Late Friday, a federal judge dismissed a civil claim filed against George W. Bush and other high-ranking officials regarding their conduct in planning and waging the Iraq War, and immunized them from further proceedings.

“This is an early Christmas present to former Bush Administration officials from the federal court,” Inder Comar of Comar Law said. Comar brought the claim on behalf of an Iraqi refugee and single mother, Sundus Shaker Saleh. “This was a serious attempt to hold US leaders accountable under laws set down at the Nuremberg Trials in 1946. I am very disappointed at the outcome.”

The tribunal at Nuremberg, established in large part by the United States after World War II, declared international aggression the “supreme international crime” and convicted German leaders of waging illegal wars.

The case alleged that George W. Bush, Richard Cheney, Colin Powell, Condoleezza Rice, Donald Rumsfeld and Paul Wolfowitz committed aggression in planning and waging the Iraq War. Specifically, the lawsuit claimed that high-ranking Bush officials used the fear of 9/11 to mislead the American public into supporting a war against Iraq, and that they issued knowingly false statements that Iraq was in league with Al-Qaeda and had weapons of mass destruction, when none of those things were true.

“The decision guts Nuremberg,” Comar said. “Nuremberg said that domestic immunity was no defense to a claim of international aggression. This Court has said the opposite.”

The court’s ruling comes in the wake of the Senate report regarding the use of torture by the CIA during the Bush Administration. The Senate report confirmed that a false confession obtained from the torture of Ibn Shaykh al-Libi was cited by the Administration in support of the war.

Comar, a corporate attorney based out of Impact Hub San Francisco, primarily works with startups and venture funds. He took the case pro bono after learning about the plight of Iraqi refugees displaced through the Iraq War. Comar connected with Saleh through mutual colleagues in San Francisco.

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December 19, 2014
Lee Fang
Source

Legislators are now appointing lobbyists to literally manage the day-to-day affairs of Congress. For the House Intelligence Committee, this means hiring Jeff Shockey, a former lobbyist for defense contractor Blackwater.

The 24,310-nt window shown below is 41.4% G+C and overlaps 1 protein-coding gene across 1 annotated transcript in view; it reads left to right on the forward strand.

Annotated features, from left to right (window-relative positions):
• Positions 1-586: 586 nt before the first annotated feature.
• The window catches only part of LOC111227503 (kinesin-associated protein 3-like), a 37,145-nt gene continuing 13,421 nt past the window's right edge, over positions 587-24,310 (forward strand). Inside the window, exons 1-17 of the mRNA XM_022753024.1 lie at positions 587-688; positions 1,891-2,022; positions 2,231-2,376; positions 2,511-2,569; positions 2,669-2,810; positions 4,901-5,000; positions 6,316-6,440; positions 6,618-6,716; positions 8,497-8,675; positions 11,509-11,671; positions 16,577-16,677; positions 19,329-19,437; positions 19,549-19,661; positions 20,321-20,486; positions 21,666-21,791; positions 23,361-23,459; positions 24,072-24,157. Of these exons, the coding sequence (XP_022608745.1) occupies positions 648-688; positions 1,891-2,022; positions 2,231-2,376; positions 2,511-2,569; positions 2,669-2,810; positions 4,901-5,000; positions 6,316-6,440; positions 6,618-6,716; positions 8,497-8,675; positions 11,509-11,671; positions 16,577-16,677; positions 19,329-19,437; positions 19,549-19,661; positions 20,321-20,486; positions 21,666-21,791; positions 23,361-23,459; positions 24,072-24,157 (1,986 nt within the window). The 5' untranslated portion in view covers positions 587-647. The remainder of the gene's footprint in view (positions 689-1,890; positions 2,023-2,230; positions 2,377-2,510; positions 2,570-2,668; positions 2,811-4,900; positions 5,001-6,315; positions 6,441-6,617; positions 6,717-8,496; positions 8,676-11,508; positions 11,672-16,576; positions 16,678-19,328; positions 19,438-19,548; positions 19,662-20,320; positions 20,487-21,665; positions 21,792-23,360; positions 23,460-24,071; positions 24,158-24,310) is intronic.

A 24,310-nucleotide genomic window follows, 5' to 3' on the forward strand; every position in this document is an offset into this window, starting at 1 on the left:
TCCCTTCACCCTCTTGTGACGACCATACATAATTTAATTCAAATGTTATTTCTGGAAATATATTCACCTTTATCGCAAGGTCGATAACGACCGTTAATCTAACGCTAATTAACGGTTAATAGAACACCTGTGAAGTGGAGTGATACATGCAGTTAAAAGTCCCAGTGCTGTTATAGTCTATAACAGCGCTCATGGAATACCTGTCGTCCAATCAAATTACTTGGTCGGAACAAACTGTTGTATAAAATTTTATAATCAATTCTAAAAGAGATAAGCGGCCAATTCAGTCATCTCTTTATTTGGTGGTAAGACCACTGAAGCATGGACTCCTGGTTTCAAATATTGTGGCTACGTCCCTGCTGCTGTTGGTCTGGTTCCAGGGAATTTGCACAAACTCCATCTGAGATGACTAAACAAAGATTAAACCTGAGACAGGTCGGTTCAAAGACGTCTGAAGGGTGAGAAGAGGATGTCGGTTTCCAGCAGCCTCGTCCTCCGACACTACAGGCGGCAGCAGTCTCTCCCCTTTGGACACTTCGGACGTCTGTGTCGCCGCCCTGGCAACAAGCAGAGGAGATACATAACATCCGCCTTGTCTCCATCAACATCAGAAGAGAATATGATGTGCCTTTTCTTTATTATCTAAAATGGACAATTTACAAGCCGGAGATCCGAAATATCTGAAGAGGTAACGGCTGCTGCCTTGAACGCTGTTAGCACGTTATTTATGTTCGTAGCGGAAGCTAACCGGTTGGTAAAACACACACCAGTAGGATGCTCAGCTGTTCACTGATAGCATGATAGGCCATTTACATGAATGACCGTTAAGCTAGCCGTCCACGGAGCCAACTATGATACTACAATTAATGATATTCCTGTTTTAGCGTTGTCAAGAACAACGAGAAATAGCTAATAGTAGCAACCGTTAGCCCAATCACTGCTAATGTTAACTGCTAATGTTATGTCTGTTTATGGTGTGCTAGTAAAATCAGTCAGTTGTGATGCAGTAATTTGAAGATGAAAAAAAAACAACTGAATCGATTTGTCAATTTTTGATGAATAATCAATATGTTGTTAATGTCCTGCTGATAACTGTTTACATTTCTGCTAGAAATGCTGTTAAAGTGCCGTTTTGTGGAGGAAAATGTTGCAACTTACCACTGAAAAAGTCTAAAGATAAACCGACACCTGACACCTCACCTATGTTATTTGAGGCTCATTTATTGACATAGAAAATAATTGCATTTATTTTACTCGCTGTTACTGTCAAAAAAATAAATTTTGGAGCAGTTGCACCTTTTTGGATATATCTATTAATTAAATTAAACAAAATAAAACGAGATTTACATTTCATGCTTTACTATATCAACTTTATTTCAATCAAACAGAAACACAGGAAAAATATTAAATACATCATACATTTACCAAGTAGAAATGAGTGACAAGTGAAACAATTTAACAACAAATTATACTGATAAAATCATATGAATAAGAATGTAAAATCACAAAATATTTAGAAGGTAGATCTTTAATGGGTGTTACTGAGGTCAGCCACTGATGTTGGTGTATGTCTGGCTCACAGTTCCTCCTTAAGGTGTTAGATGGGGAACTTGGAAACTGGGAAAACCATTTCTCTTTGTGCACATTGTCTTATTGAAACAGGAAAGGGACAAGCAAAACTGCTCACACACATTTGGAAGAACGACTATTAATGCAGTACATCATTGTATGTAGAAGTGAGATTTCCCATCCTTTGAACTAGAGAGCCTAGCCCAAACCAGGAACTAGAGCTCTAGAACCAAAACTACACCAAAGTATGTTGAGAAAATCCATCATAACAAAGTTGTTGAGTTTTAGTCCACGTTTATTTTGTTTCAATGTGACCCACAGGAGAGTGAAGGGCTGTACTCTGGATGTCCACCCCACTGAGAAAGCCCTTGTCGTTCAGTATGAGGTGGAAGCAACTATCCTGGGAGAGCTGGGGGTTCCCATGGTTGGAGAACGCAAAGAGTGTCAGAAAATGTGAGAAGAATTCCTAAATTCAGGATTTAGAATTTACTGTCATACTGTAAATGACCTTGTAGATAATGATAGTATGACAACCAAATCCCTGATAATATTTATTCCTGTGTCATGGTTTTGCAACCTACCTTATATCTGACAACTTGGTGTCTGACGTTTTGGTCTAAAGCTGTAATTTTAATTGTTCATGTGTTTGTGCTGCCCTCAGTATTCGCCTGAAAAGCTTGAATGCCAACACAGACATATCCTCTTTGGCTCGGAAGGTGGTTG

After lobbyist-run SuperPACs and big money efforts dominated the last election, legislators are now appointing lobbyists to literally manage the day-to-day affairs of Congress. For the House Intelligence Committee, which oversees government intelligence operations and agencies, the changing of the guard means a lobbyist for Academi, the defense contractor formerly known as Blackwater, is now in charge.

Congressman Devin Nunes (R-CA), the incoming chairman of the Intelligence Committee when the House reconvenes in January, announced that Jeff Shockey will be the new Staff Director of the committee. As a paid representative of Academi, Shockey and his firm have earned $80,000 this year peddling influence on behalf of Academi.

In previous years, the House Intelligence Committee has investigated Blackwater over secret contracts with the Central Intelligence Agency. Now, the shoe is on the other foot. As Staff Director, the highest position on a committee for a staff member, Shockey will oversee the agencies that do business with his former employer.

Shockey also represents a number of other companies with business before defense agencies: General Dynamics, Koch Industries, Northrop Grumman, United Launch Alliance, Innovative Defense Technologies and Boeing.

The role reversal, for lobbyists to take brief stints in Congress after an election, has become a normalized. In a previous investigation for The Nation, we found that some corporate firms offer employment contracts with special bonuses for their staff to return to government jobs, ensuring the paycut the receive for passing through the revolving door to become public servants doesn’t have to alter their K Street lifestyle.

Other committees are also hiring lobbyists. Congessman Jason Chaffetz (R-UT), Darrell Issa’s (R-CA) replacement as chair of the Oversight Committee, just hired Podesta Group lobbyist Sean McLaughlin as his new Staff Director. McLaughlin’s client list includes the Business Roundtable, a trade association for corporate CEOs of large firms. Sen. Rob Portman (R-OH) also hired a new chief of staff, Mark Isakowitz, who represents BP.